Get a Horse! (2013)

Director Lauren MacMullan

Watch an extract from Get a Horse!

Disney’s Get a Horse! is notable for several reasons. It was the first appearance of Mickey Mouse in a short film for nearly 20 years and it re-introduced Oswald the Lucky Rabbit, the character Walt Disney lost the rights to in 1928. But also, it’s the first Disney short film to be solely directed by a woman – Lauren MacMullan.

The short combines 2D hand-drawn and computer-generated imagery in a way that showcases Disney’s animation history. The first part of the film cleverly reconstructs the look and sound of the early Disney black-and-white cartoons, to the extent that it even remasters archival recordings of Walt’s voice as Mickey, before Mickey and his cohort break into the brightly coloured world of CG animation. The short was released in cinemas alongside the juggernaut that was Frozen, and went on to win the Oscar for best animated short. 

Boles (2013)

Director Špela Čadež

Watch Boles

Špela Čadež is a Slovenia-based animator whose work is gaining increasing recognition, thanks to her 2017 short Nighthawk, which is still doing the festival circuit rounds to wide acclaim, and her animated recap of the hit Netflix series Orange Is the New Black – Unraveled.

In 2013’s Boles, which is based on Maxim Gorky’s story Her Lover, Čadež uses stop-motion puppet animation to tell the story of the encounters, possibly imaginary, between a lonely writer and his lovelorn next-door neighbour. Oscillating between fantasy and realism, Filip’s struggles with his writer’s block are interrupted when his voluptuous neighbour Tereza asks him to type a letter to her boyfriend. The silicon construction of the puppets allows for a malleability often uncommon to stop-motion and the sets are beautifully realised, reminiscent in some ways of a doll’s house.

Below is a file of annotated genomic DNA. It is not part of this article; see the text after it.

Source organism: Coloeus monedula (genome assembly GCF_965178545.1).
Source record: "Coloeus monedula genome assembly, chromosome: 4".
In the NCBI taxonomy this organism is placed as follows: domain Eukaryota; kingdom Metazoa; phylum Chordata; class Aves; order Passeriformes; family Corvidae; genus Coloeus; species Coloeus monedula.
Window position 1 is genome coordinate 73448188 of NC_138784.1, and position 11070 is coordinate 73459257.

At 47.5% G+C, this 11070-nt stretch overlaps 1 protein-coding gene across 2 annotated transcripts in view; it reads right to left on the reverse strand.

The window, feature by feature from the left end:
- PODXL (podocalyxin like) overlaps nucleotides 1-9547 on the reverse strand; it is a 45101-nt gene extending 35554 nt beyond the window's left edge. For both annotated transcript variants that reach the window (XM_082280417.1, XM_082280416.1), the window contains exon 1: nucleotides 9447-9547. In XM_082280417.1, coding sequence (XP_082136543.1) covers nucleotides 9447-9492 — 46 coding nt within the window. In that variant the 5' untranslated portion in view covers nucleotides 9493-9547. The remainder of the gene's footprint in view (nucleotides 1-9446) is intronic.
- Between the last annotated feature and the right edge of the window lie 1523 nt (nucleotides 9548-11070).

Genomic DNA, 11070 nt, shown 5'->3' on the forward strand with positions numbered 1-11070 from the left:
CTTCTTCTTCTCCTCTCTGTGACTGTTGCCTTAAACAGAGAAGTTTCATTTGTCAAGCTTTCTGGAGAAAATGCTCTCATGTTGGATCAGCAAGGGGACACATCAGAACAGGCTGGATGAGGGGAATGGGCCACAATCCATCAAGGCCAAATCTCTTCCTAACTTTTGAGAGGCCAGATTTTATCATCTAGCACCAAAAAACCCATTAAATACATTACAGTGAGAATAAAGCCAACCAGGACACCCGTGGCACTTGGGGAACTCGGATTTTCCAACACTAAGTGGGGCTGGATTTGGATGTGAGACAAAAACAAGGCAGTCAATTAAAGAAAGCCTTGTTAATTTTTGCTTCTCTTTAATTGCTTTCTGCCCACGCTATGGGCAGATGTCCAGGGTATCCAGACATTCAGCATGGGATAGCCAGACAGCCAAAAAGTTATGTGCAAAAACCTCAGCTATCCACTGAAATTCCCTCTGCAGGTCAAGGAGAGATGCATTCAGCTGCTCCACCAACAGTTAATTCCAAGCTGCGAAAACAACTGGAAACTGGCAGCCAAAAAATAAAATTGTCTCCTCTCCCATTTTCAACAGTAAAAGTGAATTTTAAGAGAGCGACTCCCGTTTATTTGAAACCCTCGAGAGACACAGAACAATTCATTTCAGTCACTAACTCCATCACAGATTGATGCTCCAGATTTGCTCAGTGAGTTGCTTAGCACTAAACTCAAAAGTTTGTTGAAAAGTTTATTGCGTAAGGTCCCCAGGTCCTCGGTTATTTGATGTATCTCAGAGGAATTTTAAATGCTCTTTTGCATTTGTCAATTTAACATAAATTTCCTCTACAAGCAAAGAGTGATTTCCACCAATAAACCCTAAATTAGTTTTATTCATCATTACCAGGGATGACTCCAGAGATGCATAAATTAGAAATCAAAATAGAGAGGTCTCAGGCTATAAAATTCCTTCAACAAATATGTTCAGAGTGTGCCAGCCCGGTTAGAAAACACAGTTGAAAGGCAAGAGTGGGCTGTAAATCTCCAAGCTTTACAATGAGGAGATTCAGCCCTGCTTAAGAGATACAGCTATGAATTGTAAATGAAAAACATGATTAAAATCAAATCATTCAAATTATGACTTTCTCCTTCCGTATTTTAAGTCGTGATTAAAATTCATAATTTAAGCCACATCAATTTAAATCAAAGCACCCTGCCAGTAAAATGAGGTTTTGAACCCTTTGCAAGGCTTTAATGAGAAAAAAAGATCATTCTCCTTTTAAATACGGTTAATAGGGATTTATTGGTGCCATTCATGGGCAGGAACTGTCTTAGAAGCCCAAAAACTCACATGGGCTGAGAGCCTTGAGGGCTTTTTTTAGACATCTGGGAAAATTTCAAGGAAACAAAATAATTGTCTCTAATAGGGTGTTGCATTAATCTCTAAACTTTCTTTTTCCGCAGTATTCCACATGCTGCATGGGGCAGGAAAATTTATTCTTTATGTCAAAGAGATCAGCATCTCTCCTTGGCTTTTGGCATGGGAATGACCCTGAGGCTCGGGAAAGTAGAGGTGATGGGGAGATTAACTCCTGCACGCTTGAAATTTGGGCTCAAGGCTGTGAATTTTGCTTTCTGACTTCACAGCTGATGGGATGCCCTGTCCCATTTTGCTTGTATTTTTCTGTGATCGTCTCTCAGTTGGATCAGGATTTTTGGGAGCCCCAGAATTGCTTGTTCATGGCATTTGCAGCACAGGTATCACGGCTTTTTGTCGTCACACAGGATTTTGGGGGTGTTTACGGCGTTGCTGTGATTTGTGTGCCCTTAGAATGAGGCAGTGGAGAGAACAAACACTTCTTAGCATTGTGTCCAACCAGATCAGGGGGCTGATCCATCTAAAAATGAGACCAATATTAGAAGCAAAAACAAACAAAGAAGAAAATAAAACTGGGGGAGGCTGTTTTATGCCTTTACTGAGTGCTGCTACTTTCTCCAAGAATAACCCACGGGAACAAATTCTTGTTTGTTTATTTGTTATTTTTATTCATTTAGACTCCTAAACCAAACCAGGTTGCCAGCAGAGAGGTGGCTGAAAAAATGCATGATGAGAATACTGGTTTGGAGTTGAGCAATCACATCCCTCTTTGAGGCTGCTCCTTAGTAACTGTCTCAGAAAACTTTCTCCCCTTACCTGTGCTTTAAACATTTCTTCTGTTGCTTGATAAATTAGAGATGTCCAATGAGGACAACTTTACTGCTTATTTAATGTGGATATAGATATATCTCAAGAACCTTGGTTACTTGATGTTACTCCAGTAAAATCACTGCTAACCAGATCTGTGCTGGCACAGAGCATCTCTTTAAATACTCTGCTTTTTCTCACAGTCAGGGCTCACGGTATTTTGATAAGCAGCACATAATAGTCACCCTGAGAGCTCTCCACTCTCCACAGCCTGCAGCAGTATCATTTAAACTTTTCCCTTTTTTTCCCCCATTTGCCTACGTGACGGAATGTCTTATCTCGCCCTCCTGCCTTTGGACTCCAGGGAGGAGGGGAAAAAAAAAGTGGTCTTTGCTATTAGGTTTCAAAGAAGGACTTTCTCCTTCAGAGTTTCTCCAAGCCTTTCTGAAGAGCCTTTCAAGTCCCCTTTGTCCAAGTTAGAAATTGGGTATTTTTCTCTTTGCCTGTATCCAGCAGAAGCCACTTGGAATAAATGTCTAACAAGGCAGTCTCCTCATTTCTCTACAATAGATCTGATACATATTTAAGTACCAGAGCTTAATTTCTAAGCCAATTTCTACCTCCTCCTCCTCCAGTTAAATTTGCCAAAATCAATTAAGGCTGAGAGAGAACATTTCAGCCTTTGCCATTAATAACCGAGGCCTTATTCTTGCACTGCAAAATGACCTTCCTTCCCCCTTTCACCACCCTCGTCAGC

The Breadwinner (2017)

Director Nora Twomey

The Breadwinner (2017)

This extraordinary, beautiful feature film about an Afghan family struggling to survive in the patriarchal society of contemporary Kabul was directed by Nora Twomey and animated at the Irish animation production company she co-founded, Cartoon Saloon. The Breadwinner is based on the young adult novel by Canadian writer Deborah Ellis, and tells the story of 11-year-old Parvana, who bravely takes drastic action to support her family when her father is arrested by the Taliban.

With a journey to the screen aided by the support of the film’s executive producer, Angelina Jolie, The Breadwinner is the latest example of the growing strength of the Irish animation industry. Cartoon Saloon also made two previously Oscar-nominated animated films The Secret of Kells (2009) and Song of the Sea (2014), the first of which Twomey co-directed. Like its predecessors, The Breadwinner marries a timeless, bold animation style with an engaging story, this time centring on a young, female protagonist.